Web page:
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Why every occupational therapy student should pursue a rural industry placement

Drone shot of a dirt road in Weipa

Every occupational therapy (OT) student benefits from their professional placement experience, which presents the opportunity to apply clinical skills, see research and theory in action, and develop independence as an OT practitioner. A rural placement in particular can be a truly transformational experience for budding OTs, one that often sees students grow their industry knowledge with a broader range of responsibilities than in a traditional metropolitan setting. For Master of Occupational Therapy student Chloe Calder, this was certainly the case.

Chloe was approaching the last semester of her degree when she completed her final professional placement rurally at the local school in Weipa in northern Queensland. Now, having completed her experience in Weipa, Chloe is ready to implement the knowledge she gained throughout her unique rural industry placement as a fully-fledged occupational therapist.

We chatted with Chloe to hear all about Weipa, her journey to studying at Bond University, and her aspirations of supporting and empowering others.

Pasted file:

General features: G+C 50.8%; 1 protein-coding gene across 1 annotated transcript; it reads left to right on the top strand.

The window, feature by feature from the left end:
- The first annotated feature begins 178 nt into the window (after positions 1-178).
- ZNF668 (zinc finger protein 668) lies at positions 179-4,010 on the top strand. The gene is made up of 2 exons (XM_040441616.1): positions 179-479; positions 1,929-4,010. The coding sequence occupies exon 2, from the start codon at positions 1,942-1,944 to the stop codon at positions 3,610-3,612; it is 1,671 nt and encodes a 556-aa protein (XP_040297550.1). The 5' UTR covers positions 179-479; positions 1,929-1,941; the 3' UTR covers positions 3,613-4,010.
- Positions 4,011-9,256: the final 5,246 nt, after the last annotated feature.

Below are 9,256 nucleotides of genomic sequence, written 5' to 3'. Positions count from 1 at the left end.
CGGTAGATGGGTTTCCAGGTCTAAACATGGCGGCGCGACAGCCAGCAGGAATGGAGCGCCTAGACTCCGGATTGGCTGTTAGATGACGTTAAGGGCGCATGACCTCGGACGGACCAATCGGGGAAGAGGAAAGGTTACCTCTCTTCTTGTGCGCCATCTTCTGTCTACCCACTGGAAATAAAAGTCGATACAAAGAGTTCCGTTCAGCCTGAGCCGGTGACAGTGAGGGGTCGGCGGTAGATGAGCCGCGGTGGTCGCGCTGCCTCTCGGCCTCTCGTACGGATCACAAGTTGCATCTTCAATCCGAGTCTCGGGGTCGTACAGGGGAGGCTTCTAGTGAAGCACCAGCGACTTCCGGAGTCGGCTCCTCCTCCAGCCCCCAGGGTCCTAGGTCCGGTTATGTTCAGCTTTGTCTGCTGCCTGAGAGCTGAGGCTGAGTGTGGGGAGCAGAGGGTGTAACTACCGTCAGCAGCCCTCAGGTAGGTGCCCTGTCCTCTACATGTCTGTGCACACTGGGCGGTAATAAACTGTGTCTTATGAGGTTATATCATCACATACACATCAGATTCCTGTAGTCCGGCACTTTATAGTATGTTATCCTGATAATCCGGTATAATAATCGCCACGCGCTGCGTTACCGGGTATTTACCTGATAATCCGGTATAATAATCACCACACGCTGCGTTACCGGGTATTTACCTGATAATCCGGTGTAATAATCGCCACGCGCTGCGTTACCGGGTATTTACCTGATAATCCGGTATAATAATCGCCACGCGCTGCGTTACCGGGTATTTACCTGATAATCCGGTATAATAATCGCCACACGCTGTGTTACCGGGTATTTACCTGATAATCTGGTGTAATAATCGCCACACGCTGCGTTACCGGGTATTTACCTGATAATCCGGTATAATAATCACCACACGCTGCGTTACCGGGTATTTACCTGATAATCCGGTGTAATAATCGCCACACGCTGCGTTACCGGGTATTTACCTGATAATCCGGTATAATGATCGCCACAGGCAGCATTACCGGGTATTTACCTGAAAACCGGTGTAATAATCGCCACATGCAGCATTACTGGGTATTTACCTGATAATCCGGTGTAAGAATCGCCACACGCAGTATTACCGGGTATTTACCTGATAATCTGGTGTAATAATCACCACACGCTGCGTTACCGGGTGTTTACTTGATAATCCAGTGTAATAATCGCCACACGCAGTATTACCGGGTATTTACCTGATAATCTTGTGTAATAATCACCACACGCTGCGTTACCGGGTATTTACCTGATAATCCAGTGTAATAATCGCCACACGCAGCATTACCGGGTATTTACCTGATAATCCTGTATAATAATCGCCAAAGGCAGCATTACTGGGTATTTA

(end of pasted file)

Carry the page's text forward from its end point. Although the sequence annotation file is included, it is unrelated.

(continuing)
1. Why did you decide to study a Master of Occupational Therapy?

I’ve always been drawn to working in the healthcare industry, mainly because it provides a way to care for and support others. For the last seven years, I’ve been working as an administrative officer in a mental health hospital while studying psychology and nursing. This experience was fundamental to forming my professional identity, but I found myself wanting to explore another avenue within the diverse healthcare sector.

During the first six months of the COVID-19 pandemic, I was feeling restless and started thinking about alternative career opportunities. That’s when someone suggested I consider studying a Master of Occupational Therapy (CRICOS 106625H). After researching the degree and the role of an occupational therapist, I felt it aligned with my personal values and my goal of empowering and motivating people in a healthcare context. I was also very excited about the possibility of graduating in two years with an additional qualification, and accessing a broad range of new opportunities and career outcomes once I had completed my degree.

2. What made you choose Bond?

Growing up on the Gold Coast, Bond was always on my radar. When comparing local occupational therapy programs, I noticed that while the Gold Coast had plenty of undergraduate degree options, Bond was the only university offering a master's degree. What was even more enticing was the opportunity to pursue research studies through the Master of Occupational Therapy’s dedicated research stream.